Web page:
Charles Lane is a narrow cobblestoned alley that connects Washington Street and the West Side Highway. There is nothing particularly remarkable about it, except it feel like one of those narrow crevices in the city which time has forgotten, even though it is tucked into a peculiarly modern housing development.
A rehearsal studio called Charles Lane studios was once in business there. I went there to rehearse with my first band. We weren’t even a band. I was thirteen years old, the other guys were a year older. I recall shivering on the corner of Washington Street and Charles Lane in the middle of winter, waiting for the other band members to show up. Once we got the hang of it, we could waltz in on our own, one at a time, but in the beginning it seemed to important to make an entrance as a group.
It was a strange place. The guy who ran was a small, skinny pale skinned man who always seemed to be recovering gamely from a terrible hangover. He lived there so the sense of having roused him from sleep was very strong. He lead us through the waiting room/living room area back in the studio, and then left us there. We set up, and commenced to make a racket, which I have no doubt he slept through, because he always seemed equally dazed and just awoken when we left a few hours later.
The feeling of epic debaucheries haunted all the rooms.
What I most remember about the place was the fact that a band called Mountain had once rehearsed there. Large framed posters of the band were on the walls. And the amplifiers we plugged into had once belonged to the band themselves.
Mountain’s front man was Leslie West, who is (or was) a very large man, with unruly hair. I remember staring with an odd kind of reverence at the pictures of him and the band on huge concert stages, rocking out. It made me feel special to be rehearsing in a place once occupied by such rock Gods. I had only heard one song of theirs, “Mississippi Queen,” but that was enough. One of the things about that song is the way it suggests massive volume, an avalanche of rock.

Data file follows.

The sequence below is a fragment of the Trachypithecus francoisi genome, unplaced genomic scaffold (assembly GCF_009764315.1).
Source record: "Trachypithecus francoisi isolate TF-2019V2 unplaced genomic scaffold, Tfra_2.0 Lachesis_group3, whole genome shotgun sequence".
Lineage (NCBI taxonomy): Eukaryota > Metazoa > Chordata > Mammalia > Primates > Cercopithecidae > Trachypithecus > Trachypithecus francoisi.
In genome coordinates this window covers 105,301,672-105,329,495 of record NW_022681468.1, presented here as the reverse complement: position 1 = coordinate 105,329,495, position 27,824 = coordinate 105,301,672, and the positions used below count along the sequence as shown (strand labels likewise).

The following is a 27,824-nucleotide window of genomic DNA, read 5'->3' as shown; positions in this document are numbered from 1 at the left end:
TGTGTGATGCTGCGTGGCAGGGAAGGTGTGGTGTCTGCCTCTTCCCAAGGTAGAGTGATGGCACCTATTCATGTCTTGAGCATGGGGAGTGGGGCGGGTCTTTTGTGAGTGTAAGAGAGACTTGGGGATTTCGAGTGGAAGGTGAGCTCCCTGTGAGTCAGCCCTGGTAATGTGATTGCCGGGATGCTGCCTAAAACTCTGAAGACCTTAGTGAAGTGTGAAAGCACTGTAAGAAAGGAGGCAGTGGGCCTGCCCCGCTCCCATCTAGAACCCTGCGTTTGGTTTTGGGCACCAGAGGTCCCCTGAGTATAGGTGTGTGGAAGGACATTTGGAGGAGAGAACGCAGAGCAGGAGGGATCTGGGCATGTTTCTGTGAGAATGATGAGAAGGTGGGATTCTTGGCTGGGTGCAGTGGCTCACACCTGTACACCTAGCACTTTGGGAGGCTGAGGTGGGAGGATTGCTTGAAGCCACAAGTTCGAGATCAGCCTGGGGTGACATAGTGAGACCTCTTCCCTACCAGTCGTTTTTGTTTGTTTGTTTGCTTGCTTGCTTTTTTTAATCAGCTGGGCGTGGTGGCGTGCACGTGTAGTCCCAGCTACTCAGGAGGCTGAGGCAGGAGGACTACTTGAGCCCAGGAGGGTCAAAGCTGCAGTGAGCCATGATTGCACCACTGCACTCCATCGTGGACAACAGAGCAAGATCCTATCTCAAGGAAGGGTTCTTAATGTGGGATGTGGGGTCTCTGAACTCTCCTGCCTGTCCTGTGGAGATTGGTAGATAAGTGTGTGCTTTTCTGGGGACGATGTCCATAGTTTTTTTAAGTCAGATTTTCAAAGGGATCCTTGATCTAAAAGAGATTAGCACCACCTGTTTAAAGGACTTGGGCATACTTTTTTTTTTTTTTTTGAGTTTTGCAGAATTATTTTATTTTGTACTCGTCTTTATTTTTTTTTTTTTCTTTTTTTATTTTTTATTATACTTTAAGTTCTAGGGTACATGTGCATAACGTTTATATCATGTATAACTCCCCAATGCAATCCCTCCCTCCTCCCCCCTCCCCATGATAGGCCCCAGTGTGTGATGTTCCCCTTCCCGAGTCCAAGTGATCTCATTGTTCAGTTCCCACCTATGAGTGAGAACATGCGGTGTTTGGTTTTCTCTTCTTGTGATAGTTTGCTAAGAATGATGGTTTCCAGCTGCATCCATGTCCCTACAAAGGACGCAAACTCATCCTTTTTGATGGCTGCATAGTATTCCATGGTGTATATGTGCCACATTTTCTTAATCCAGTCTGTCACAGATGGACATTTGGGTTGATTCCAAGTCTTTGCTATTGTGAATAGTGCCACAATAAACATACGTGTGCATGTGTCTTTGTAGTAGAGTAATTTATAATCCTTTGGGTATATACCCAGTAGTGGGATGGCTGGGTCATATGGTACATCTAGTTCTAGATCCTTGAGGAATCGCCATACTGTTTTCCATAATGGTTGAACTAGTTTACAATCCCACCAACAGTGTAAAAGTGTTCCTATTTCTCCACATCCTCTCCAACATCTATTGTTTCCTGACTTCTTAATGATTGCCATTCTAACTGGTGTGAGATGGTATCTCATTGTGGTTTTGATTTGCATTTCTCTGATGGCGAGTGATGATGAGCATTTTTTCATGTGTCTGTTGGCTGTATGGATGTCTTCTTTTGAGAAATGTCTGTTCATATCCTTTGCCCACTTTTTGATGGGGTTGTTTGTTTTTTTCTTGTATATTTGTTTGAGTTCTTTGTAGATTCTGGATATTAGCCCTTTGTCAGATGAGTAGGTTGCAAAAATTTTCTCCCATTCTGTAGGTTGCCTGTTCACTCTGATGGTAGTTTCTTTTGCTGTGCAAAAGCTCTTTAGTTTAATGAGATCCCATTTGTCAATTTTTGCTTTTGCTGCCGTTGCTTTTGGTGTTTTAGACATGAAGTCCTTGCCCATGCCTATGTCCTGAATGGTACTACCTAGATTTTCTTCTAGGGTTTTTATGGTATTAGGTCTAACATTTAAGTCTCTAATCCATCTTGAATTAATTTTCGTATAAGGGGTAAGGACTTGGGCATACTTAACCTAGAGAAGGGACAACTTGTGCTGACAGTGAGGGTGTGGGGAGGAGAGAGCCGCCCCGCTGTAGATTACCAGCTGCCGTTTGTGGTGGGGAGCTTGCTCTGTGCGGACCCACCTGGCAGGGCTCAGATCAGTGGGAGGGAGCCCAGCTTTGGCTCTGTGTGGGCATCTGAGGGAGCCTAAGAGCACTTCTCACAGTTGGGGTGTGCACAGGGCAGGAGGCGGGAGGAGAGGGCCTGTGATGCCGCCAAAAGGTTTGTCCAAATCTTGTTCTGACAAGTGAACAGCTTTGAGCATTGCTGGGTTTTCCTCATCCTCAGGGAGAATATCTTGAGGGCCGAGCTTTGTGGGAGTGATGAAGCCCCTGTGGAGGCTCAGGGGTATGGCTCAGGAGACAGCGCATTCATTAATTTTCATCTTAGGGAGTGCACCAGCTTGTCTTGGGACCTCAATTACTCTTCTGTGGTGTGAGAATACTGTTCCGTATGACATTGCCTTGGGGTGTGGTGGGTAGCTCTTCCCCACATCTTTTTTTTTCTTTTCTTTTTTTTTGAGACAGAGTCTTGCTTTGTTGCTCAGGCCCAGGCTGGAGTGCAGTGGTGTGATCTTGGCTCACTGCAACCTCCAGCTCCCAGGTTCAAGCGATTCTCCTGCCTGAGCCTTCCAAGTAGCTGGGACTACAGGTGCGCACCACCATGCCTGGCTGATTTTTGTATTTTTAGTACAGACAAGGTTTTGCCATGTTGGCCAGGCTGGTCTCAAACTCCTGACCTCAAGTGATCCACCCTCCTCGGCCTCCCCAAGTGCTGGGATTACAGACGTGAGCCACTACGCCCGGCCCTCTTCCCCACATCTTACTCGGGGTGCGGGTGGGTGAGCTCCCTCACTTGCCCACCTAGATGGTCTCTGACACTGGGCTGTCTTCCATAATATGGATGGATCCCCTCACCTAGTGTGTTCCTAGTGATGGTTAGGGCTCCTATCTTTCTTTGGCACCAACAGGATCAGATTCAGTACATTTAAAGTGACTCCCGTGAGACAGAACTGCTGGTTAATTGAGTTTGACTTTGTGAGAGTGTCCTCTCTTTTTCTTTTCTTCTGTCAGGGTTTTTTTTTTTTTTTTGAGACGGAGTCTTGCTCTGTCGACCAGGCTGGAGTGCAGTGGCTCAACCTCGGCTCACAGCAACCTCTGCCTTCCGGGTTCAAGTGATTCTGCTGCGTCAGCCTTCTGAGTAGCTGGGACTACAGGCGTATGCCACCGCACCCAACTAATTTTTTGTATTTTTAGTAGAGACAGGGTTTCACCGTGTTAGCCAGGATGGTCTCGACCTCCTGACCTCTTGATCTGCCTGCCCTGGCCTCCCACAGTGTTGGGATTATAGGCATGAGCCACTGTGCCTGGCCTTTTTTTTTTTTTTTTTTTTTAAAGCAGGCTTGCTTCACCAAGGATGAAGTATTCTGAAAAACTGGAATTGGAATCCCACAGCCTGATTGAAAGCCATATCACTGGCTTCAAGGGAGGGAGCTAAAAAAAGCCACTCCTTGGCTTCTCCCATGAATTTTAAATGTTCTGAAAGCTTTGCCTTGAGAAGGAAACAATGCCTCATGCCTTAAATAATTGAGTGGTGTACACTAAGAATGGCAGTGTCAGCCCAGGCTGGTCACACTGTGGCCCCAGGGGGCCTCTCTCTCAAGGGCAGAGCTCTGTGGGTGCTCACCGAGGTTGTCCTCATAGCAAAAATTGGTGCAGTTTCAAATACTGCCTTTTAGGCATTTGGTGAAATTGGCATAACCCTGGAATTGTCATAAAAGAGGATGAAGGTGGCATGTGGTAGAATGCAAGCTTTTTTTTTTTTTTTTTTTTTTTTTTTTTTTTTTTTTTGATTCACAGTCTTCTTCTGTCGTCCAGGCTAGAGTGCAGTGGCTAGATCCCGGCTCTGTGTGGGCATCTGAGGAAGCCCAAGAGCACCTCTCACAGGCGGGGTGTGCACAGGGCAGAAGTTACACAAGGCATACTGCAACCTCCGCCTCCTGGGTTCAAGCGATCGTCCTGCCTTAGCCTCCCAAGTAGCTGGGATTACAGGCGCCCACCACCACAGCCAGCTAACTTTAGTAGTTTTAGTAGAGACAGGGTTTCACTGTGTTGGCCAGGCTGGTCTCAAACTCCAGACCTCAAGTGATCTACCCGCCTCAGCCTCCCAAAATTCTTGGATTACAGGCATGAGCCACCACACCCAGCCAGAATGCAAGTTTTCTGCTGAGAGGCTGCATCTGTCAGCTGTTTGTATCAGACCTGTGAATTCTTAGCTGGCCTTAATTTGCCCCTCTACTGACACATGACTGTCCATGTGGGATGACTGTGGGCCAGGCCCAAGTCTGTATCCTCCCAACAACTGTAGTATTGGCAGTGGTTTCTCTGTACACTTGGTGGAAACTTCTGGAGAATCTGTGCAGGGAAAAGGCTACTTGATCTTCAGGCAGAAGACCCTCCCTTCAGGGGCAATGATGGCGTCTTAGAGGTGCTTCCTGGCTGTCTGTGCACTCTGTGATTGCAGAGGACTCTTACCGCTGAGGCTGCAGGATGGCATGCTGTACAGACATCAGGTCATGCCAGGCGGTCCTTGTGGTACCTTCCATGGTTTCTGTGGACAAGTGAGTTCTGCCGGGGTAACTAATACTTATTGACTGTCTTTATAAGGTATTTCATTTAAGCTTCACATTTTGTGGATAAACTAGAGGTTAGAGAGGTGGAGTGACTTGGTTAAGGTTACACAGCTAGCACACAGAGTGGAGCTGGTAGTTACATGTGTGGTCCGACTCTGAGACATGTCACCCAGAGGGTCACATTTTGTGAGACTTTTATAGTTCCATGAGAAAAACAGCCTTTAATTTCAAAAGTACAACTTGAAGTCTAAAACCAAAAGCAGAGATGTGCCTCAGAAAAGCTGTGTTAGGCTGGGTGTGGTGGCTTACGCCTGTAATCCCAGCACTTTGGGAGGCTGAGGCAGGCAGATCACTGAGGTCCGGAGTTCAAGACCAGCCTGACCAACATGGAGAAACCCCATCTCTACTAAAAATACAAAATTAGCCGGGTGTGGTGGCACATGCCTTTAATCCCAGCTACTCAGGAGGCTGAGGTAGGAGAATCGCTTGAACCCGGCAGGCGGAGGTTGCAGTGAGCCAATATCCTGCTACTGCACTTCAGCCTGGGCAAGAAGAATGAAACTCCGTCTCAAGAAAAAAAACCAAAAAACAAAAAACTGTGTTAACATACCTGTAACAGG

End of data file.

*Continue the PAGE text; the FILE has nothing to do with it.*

Now when I walk by Charles Lane it seems like a lost, quiet place, and I wonder vaguely about what parties and debaucheries took place at Charles Lane Studios those nights before our arrival.
I wrote the above in 2001, give or take, which is when I took the photograph. it looked then more or less as it looked two decades earlier, and I imagine as it had looked for most of the 20th century. But in the years since there has been a building boom of sleek glass high rises along the West Side Highway. Charles Lane has one at the end but, more striking, there is one in the middle, a bulging geometric cube intruding into the alley and rising upwards. Very strange. Yet the cobblestone street is still there, still rutted like something from the 19th Century. It still has the quality of hushed, secret space in the city.